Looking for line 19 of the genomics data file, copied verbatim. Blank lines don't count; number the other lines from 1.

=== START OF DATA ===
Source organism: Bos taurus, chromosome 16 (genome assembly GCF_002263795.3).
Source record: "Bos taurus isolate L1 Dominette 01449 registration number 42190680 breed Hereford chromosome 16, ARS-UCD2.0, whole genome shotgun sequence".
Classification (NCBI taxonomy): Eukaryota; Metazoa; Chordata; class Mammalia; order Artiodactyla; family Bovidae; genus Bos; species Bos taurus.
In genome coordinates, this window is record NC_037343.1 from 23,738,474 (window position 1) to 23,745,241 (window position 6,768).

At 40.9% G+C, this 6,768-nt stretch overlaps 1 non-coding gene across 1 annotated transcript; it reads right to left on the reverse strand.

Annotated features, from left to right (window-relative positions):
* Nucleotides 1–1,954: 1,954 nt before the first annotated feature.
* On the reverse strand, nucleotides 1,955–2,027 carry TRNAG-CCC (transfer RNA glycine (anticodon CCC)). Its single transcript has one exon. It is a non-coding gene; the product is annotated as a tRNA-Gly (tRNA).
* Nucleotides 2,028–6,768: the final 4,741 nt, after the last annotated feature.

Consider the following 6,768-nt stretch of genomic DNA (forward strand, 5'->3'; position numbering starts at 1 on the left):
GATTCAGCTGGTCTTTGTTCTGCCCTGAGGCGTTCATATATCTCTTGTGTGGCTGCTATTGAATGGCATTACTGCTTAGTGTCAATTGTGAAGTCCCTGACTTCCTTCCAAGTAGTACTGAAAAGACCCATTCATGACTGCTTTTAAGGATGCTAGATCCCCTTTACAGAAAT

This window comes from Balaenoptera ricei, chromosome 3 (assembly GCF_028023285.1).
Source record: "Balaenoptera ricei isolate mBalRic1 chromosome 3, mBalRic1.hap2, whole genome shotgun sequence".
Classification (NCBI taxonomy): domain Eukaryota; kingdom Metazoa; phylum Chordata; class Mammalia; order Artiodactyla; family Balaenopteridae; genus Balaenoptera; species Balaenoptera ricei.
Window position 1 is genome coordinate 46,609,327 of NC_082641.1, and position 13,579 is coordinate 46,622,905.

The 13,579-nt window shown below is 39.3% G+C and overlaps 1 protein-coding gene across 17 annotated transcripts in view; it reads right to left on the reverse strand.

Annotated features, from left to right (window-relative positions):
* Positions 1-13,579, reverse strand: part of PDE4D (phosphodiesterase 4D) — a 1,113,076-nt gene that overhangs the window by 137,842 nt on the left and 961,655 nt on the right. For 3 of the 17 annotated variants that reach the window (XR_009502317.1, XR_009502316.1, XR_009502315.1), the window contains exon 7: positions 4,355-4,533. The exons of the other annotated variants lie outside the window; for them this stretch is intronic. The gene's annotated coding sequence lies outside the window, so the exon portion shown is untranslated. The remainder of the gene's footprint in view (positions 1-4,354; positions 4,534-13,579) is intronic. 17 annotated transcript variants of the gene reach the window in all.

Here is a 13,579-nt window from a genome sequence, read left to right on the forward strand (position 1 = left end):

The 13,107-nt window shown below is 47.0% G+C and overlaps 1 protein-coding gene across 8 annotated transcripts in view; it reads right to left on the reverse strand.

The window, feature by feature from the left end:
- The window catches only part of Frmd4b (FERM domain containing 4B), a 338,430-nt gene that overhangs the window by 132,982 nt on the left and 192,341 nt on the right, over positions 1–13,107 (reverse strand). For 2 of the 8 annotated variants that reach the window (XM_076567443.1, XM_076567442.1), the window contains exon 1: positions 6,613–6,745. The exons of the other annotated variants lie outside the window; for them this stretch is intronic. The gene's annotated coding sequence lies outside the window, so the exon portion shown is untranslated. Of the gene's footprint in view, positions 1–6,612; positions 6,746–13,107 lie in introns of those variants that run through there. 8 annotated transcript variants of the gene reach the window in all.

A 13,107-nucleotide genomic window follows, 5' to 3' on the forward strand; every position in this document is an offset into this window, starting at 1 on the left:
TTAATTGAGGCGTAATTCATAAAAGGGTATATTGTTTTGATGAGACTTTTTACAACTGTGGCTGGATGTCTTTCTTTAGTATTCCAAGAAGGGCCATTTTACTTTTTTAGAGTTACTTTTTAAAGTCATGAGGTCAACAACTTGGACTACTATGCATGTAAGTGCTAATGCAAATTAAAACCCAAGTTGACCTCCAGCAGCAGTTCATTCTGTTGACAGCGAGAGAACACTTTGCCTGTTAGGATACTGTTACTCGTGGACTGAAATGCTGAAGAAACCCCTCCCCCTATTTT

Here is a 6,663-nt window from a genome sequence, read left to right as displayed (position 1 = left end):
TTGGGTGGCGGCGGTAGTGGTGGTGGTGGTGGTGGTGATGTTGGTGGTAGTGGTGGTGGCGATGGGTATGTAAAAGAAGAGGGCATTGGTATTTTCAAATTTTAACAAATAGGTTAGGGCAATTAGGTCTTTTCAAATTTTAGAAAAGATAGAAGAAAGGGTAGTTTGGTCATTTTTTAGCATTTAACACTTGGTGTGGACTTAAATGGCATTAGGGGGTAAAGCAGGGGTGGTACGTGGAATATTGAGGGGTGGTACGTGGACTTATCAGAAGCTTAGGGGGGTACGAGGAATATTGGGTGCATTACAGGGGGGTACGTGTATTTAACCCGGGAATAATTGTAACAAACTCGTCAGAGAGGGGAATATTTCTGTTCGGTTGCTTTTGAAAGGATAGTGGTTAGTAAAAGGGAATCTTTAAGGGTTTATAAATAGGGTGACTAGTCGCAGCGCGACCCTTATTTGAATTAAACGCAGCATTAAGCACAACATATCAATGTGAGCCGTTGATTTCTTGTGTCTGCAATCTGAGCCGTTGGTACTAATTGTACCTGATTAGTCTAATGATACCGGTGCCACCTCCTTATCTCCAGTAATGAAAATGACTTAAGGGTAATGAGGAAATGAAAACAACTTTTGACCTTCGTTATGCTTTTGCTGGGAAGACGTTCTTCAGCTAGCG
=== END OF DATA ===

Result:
Here is a 13,579-nt window from a genome sequence, read left to right on the forward strand (position 1 = left end):